Ay, there’s the rub. If Mangala was a demigod of pluralism and inclusivity, he was also a champion player at the perennial political game named Realpolitik. Or, in local regular parlance, ‘Hora Deal’. 

No, no; as far as I know, the man had no crookedness or cupidity attached to his ministerial finances or political practice. Not, at least, after Lasantha of the Leader was compelled to cease and desist from hurling the slings and arrows of outrageous fortune at this poor Innocent by law court and uncanny backroom parleying. 

But he did, as one observer admitted as much to me in a private correspondence, “help monsters to the seat of power”. Mangy would be the first to admit his culpability. And he was not afraid to put it on record, in writing, by his hand, under his own name. One has to admire such an admission as much as one rues the pragmatist who let the Persians around the pass at Thermopylae by a backdoor.

Political-coup-wise, Mangala was more Greek than the Greeks.

In fact, he made something of a habit of it. Not once. But even twice was not enough for his gargantuan ambition and appetite to play grand chamberlain. And now you know how many times he gave a goon – or worse, a fool – a leg-up. They have a saying in mobster capital Chicago about once being happenstance; twice coincidence; and the third time, it’s enemy action!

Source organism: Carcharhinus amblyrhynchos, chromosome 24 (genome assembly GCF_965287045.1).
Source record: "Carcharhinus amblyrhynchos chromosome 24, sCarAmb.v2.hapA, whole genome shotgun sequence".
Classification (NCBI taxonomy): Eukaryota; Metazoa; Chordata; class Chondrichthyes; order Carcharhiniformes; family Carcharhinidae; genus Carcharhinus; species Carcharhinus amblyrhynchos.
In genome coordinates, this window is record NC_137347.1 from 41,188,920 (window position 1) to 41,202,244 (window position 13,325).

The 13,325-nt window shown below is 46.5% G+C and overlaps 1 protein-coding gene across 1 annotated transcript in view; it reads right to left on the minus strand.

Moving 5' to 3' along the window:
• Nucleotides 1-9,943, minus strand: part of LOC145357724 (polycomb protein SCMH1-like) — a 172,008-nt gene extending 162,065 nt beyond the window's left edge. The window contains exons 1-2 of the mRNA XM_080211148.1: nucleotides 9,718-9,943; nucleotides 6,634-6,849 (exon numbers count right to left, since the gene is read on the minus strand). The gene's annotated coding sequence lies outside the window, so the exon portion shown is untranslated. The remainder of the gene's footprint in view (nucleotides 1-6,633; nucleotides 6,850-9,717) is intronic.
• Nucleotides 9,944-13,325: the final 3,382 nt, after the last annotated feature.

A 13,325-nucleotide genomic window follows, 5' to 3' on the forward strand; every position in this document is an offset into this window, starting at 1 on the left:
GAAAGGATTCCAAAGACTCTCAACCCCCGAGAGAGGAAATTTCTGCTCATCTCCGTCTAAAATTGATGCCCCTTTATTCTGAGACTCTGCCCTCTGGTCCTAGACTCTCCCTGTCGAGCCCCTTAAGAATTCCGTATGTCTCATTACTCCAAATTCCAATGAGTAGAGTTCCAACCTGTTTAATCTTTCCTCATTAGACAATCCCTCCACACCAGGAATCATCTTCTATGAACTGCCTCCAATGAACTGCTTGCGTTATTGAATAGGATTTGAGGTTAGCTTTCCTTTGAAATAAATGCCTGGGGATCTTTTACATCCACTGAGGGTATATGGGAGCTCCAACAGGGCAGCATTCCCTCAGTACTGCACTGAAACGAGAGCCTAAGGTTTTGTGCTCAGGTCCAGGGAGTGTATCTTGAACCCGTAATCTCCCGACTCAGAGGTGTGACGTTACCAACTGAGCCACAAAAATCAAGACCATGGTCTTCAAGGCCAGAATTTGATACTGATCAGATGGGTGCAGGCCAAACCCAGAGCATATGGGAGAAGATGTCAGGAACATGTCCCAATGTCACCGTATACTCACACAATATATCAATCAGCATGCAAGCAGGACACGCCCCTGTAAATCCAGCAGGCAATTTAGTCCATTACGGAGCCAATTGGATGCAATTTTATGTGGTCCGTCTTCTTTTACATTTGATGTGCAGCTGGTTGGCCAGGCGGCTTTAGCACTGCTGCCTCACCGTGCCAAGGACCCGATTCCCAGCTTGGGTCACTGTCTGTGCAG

Of small and cold consolation, then, that the Mikados of today need no Lord High Poo-bah to bring them into and keep them in power any more.

Which reminds me: my private correspondent whom I mentioned above responded to a post of mine – something to the effect that: “Let the dustbin of history not be his final resting-place as much as he would have it be the receptacle for a free media” – with: “Well, at least he didn’t kill anyone.” To which I was constrained to reply: “Our basis of gratitude towards politicos is very telling!” 

Others, perhaps little realising the heavy unintended irony of comparison, have added to the hallelujah chorus by shouting to anyone who would hear that ‘he was not a rogue’ or ‘he was not a racist’. 

True... yes, while he may not have killed anyone, let posterity be the judge of whether not once, nor twice, but many times, he – and we – could or should have spoken out more against the egregious excesses of several Sri Lankan regimes. Not after the fire. But during! And while the bodies were burning and so many champions of justice today were warming their seats then...


One last thing

I can tell you now, dear Mangy, who Suranimala is... I mean, was. But you probably know already. Since you were not Media Minister at the time that that thorn in the then regime’s flesh was left, lying, a bleeding piece of earth, under your former friends’ watch over the Fourth Estate. Despite, no doubt, your previous valiant efforts to defend what you and a former president once eloquently described as ‘the freedom of the wild ass’. Pity that you fell out with the powers that be; or you might have been able to save your former nemesis? But happy ending in that it made you a fervent critic of an increasingly oppressive regime in the last days of the Great War.